When we study what energy actually is, it turns out to be surprisingly simple: it’s a kind of difference. Kinetic energy is a difference due to change or motion, and potential energy is a difference due to position or tension. Much of the activity and variety in nature occurs because of these energetic differences and the related actions of forces and work. I call these actualised differences because they do actual work and cause real effects in the world, as distinct from abstract differences (like that between 1 and 0) which feature in mathematics and information theory. This conception of energy as actualised difference, I think, may be key to explaining consciousness.

The human brain consumes some 20% of the body’s total energy budget, despite accounting for only 2% of its mass. The brain is expensive to run. Most of the cost is incurred by neurons firing bursts of energetic difference in unthinkably complex patterns of synchrony and diversity across convoluted neural pathways.

What is special about the conscious brain, I propose, is that some of those pathways and energy flows are turned upon themselves, much like the signal from the camera in the case of video feedback. This causes a self-referential cascade of actualised differences to blossom with astronomical complexity, and it is this that we experience as consciousness. Video feedback, then, may be the nearest we have to visualising what conscious processing in the brain is like.

Does consciousness depend on the brain looking at itself?
Robert Pepperell, 2018

The neuroscientific evidence

The suggestion that consciousness depends on complex neural energy feedback is supported by neuroscientific evidence.

Researchers recently discovered a way to accurately index the amount of consciousness someone has. They fired magnetic pulses through healthy, anaesthetised, and severely injured peoples’ brains. Then they measured the complexity of an EEG signal that monitored how the brains reacted. The complexity of the EEG signal predicted the level of consciousness in the person. And the more complex the signal the more conscious the person was.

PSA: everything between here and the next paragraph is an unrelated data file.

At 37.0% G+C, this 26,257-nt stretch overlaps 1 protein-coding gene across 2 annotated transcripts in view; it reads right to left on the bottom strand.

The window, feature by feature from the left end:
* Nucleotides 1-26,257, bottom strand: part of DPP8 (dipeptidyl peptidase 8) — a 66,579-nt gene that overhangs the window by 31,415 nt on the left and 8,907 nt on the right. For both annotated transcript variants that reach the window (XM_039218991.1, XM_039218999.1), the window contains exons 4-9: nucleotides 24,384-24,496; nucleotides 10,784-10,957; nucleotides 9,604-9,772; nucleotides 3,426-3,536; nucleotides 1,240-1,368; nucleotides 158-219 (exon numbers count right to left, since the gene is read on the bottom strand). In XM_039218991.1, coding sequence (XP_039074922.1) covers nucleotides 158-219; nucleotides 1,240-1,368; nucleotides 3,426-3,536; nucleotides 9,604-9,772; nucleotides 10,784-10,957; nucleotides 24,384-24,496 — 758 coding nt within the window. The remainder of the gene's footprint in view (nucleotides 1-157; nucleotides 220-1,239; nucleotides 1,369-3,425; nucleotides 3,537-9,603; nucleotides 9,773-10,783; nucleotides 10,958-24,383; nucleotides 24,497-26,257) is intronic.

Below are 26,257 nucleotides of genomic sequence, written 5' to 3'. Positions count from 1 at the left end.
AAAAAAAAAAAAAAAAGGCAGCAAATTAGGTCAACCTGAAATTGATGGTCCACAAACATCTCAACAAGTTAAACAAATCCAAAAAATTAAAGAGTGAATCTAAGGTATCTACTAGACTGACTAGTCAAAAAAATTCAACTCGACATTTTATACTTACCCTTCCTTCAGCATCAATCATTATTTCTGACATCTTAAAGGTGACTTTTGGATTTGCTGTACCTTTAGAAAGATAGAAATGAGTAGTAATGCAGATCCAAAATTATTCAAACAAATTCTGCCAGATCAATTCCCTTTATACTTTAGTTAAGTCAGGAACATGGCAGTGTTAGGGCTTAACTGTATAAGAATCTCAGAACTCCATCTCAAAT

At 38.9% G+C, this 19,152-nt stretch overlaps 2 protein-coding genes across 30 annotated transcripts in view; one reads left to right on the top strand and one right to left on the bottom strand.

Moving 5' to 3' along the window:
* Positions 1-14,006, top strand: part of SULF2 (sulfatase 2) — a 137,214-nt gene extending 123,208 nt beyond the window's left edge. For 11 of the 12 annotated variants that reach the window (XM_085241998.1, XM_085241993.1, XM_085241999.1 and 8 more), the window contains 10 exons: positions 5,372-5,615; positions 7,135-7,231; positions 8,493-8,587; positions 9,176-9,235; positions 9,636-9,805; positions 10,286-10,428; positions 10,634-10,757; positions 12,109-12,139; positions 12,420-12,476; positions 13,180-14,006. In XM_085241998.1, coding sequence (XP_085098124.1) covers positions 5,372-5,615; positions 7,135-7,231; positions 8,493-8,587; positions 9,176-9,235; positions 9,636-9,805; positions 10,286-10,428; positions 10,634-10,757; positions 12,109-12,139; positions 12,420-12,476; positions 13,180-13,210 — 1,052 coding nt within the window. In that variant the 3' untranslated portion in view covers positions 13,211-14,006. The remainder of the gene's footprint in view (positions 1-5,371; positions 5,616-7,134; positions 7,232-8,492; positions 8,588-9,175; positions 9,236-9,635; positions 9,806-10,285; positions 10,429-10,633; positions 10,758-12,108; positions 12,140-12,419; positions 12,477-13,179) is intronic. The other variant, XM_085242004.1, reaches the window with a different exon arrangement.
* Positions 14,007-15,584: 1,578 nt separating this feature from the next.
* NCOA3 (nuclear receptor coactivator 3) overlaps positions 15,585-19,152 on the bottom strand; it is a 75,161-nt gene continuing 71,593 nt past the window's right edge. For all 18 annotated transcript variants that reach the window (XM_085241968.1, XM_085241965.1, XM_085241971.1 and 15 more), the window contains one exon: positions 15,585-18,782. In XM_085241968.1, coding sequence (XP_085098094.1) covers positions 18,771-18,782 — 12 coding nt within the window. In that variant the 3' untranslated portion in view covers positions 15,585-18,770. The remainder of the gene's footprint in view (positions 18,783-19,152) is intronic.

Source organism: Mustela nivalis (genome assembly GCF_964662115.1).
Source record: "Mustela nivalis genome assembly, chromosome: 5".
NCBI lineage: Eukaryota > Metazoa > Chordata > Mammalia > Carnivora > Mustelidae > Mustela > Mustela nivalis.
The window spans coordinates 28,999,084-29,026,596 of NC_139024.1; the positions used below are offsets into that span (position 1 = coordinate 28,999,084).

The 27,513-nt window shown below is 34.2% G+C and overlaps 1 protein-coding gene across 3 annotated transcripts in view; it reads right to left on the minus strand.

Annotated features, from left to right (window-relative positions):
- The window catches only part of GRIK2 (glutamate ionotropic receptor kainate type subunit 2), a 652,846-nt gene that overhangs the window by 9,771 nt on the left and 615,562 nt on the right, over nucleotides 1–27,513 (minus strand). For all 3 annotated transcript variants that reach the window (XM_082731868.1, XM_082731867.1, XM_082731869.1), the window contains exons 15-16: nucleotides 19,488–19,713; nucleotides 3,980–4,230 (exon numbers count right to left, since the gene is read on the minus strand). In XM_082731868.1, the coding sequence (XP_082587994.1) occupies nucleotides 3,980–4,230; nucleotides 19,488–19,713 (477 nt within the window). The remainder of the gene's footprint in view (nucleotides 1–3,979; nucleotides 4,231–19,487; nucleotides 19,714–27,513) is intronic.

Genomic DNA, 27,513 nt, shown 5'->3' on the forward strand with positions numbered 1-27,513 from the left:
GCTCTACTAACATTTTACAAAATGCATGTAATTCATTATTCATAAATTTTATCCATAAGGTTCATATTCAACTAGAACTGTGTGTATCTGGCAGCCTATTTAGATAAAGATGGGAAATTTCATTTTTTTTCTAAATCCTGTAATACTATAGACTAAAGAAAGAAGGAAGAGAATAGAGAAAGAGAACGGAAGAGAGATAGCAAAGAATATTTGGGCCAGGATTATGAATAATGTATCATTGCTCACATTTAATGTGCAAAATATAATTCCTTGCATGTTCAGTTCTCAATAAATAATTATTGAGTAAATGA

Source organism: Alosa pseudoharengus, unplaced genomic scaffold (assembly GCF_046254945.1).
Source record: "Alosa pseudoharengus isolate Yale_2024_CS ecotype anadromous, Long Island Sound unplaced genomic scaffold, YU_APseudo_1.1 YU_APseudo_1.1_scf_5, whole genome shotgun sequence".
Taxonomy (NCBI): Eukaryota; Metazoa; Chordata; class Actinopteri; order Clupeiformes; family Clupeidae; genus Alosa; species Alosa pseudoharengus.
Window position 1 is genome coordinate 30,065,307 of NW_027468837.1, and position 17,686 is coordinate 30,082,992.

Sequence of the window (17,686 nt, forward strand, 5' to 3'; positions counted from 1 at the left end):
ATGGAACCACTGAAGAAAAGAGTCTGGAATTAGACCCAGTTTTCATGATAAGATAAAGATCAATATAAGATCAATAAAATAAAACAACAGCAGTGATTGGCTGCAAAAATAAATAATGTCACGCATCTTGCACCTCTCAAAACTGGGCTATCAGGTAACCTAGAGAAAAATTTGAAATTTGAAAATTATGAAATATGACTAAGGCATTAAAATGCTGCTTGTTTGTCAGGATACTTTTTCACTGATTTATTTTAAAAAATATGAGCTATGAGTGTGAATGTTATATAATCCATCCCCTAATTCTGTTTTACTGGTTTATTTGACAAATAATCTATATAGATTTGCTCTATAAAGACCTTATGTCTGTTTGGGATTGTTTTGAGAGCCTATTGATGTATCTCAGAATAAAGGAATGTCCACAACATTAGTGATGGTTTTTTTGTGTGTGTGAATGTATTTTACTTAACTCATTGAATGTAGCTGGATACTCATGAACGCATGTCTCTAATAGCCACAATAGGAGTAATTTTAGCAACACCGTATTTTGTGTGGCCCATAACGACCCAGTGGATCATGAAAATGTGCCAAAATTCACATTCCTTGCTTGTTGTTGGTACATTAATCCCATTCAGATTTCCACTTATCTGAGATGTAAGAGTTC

The researchers attributed the level of consciousness to the amount of information processing going on in each brain. But what was actually being measured in this study was the organisation of the neural energy flow (EEG measures differences of electrical energy). Therefore, the complexity of the energy flow in the brain tells us about the level of consciousness a person has.

Also relevant is evidence from studies of anaesthesia. No-one knows exactly how anaesthetic agents annihilate consciousness. But recent theories suggest that compounds including propofol interfere with the brain’s ability to sustain complex feedback loops in certain brain areas. Without these feedback loops, the functional integration between different brain regions breaks down, and with it the coherence of conscious awareness.

What this, and other neuroscientific work I cite in the paper, suggests is that consciousness depends on a complex organisation of energy flow in the brain, and in particular on what the biologist Gerald Edelman called “reentrant” signals. These are recursive feedback loops of neural activity that bind distant brain regions into a coherent functioning whole.